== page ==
Why Logging Forests After Wildfires is Ecologically Destructive

When it comes to wildfire, the U.S. Forest Service has it all wrong. In its just-released plan to chop down trees in nearly 17,000 acres hit by last year’s King fire in the Eldorado National Forest – including logging in 28 occupied spotted owl territories – the agency trots out the same tired falsehoods.

First, the Forest Service claims burned areas must be logged and replanted to “restore” the forest. In truth, wildfire is natural and necessary in the Sierra Nevada, even fires that burn very hot over huge areas, and human interference after fires is harmful rather than helpful.

For thousands of years, big fires have burned in the Sierra Nevada and are as ecologically critical for native plants and animals as rain and snow. And the trees have always grown back on their own.

But before the trees grow back, the burned forests erupt with life. Black-backed woodpeckers thrive in the most charred forests, feasting on the superabundance of insects and creating nesting holes in the freshly dead trees. After the woodpeckers, mountain bluebirds and house wrens use the abandoned cavities to raise their own chicks.

Deer mice and gophers eat fire-exposed seeds and newly sprouting vegetation. These rodents are food for imperiled California spotted owls, who have been documented hunting in charcoal forests, using dead trees to perch upon and listen for their prey rustling below.

Which brings us to falsehood No. 2: that logging will help, not harm, the spotted owl. This has never been true.

Heavily burned forests are great hunting grounds for the owl, but studies have proven that post-fire logging causes owls to abandon their territories. This comes as no surprise, since wildfire is natural but people chopping down trees is not.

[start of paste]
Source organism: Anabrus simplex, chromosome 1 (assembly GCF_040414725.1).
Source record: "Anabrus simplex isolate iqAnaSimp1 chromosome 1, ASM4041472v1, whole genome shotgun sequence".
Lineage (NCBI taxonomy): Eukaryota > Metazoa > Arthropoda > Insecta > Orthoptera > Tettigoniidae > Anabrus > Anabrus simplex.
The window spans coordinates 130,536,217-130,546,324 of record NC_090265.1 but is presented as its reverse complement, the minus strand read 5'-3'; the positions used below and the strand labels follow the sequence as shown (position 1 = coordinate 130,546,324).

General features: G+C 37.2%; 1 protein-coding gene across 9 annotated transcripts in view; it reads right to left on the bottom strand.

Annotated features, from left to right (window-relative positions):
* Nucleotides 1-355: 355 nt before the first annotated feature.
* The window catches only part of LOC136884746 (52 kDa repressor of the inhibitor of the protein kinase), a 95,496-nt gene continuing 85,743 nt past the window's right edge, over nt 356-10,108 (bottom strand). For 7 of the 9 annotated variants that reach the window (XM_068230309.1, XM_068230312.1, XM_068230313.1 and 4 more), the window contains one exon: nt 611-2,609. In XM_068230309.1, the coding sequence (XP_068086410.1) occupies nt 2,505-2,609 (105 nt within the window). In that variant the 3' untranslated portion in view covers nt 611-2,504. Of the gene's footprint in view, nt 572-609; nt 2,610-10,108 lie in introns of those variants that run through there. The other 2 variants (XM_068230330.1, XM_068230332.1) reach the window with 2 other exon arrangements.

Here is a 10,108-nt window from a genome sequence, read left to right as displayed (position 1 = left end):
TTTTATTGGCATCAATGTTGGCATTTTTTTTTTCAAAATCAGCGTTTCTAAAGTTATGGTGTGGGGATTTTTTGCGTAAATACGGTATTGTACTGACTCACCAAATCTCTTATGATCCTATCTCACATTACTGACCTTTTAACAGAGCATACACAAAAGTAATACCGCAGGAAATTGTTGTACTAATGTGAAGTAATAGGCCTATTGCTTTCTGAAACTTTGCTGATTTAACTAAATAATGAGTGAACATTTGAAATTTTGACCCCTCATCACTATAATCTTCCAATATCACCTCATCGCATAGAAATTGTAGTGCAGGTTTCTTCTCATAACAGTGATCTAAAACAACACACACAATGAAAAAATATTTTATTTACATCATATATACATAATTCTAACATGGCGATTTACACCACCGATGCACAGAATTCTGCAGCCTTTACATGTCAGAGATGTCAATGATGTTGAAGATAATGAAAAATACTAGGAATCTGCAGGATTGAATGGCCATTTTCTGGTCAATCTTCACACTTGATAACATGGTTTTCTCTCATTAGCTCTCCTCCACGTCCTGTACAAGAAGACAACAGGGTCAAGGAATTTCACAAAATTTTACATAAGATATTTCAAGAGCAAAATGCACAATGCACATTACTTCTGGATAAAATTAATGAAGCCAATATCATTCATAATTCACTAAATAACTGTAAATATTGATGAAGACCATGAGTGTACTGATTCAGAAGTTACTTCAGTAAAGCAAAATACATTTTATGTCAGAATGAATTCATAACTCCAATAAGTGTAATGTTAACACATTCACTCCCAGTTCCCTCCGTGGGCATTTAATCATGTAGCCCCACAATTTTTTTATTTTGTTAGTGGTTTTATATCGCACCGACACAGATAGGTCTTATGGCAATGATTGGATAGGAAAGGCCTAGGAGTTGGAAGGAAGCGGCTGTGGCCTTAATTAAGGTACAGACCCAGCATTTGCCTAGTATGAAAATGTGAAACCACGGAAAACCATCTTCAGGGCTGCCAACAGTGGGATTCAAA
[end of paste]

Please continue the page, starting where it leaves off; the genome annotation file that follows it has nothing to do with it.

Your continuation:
Logging is the real threat to owls. The U.S. Fish and Wildlife Service agrees – recently the agency decided to consider listing the California spotted owl as endangered or threatened under the federal Endangered Species Act, citing thinning and post-fire logging as primary threats to declining populations.

Falsehood No. 3: Current fires burn more acres than ever before, so fire suppression and logging after a fire are necessary.

In fact, the number of acres burned by wildfires in recent years is not at all unprecedented in ancient or modern history. Studies of charcoal in sediments dating back 8,000 years show vast areas burned in hot fires during droughts, the same as today.

According to the National Interagency Coordination Center, 8.2 million acres have burned in U.S. wildfires as of Sept. 1. Yet during the 10-year hot and dry period from the late 1920s to the late 1930s, an average of 30 million acres burned every year.

Special interests do not want this information widely publicized. Under the George W. Bush administration, the Forest Service and federal government purged all wildfire-acre-burned statistics from before 1960.

These charcoal forests are magical places, thriving with life. It is time to end the destructive practice of logging our precious forests after fire, and celebrate wildfire as natural and renewing.